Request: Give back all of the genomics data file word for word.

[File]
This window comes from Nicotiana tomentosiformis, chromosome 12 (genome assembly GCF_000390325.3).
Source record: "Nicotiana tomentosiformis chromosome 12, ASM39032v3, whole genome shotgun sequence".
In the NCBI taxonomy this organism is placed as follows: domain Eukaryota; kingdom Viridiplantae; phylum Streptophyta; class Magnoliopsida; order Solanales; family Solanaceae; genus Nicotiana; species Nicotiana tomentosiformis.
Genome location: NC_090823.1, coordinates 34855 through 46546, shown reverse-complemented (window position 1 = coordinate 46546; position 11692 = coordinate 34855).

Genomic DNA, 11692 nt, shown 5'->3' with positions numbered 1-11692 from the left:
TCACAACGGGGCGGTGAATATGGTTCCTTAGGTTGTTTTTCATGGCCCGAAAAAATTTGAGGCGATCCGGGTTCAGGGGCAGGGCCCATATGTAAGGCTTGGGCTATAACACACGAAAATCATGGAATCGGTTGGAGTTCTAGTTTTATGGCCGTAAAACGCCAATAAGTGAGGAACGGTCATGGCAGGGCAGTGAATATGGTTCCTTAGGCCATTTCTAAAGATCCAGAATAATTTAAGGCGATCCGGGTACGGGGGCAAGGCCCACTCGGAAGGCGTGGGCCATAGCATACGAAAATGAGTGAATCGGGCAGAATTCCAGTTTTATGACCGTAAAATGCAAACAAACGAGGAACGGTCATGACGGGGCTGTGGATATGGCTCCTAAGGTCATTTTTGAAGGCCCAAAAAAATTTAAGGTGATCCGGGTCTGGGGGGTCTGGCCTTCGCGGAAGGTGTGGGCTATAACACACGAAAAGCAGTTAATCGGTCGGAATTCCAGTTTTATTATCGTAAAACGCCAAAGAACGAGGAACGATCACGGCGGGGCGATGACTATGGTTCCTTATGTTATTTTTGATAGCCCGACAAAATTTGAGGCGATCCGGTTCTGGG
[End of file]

This window comes from Nicotiana tomentosiformis, chromosome 12 (genome assembly GCF_000390325.3).
Source record: "Nicotiana tomentosiformis chromosome 12, ASM39032v3, whole genome shotgun sequence".
In the NCBI taxonomy this organism is placed as follows: domain Eukaryota; kingdom Viridiplantae; phylum Streptophyta; class Magnoliopsida; order Solanales; family Solanaceae; genus Nicotiana; species Nicotiana tomentosiformis.
Genome location: NC_090823.1, coordinates 34855 through 46546, shown reverse-complemented (window position 1 = coordinate 46546; position 11692 = coordinate 34855).

Genomic DNA, 11692 nt, shown 5'->3' with positions numbered 1-11692 from the left:
TCACAACGGGGCGGTGAATATGGTTCCTTAGGTTGTTTTTCATGGCCCGAAAAAATTTGAGGCGATCCGGGTTCAGGGGCAGGGCCCATATGTAAGGCTTGGGCTATAACACACGAAAATCATGGAATCGGTTGGAGTTCTAGTTTTATGGCCGTAAAACGCCAATAAGTGAGGAACGGTCATGGCAGGGCAGTGAATATGGTTCCTTAGGCCATTTCTAAAGATCCAGAATAATTTAAGGCGATCCGGGTACGGGGGCAAGGCCCACTCGGAAGGCGTGGGCCATAGCATACGAAAATGAGTGAATCGGGCAGAATTCCAGTTTTATGACCGTAAAATGCAAACAAACGAGGAACGGTCATGACGGGGCTGTGGATATGGCTCCTAAGGTCATTTTTGAAGGCCCAAAAAAATTTAAGGTGATCCGGGTCTGGGGGGTCTGGCCTTCGCGGAAGGTGTGGGCTATAACACACGAAAAGCAGTTAATCGGTCGGAATTCCAGTTTTATTATCGTAAAACGCCAAAGAACGAGGAACGATCACGGCGGGGCGATGACTATGGTTCCTTATGTTATTTTTGATAGCCCGACAAAATTTGAGGCGATCCGGTTCTGGG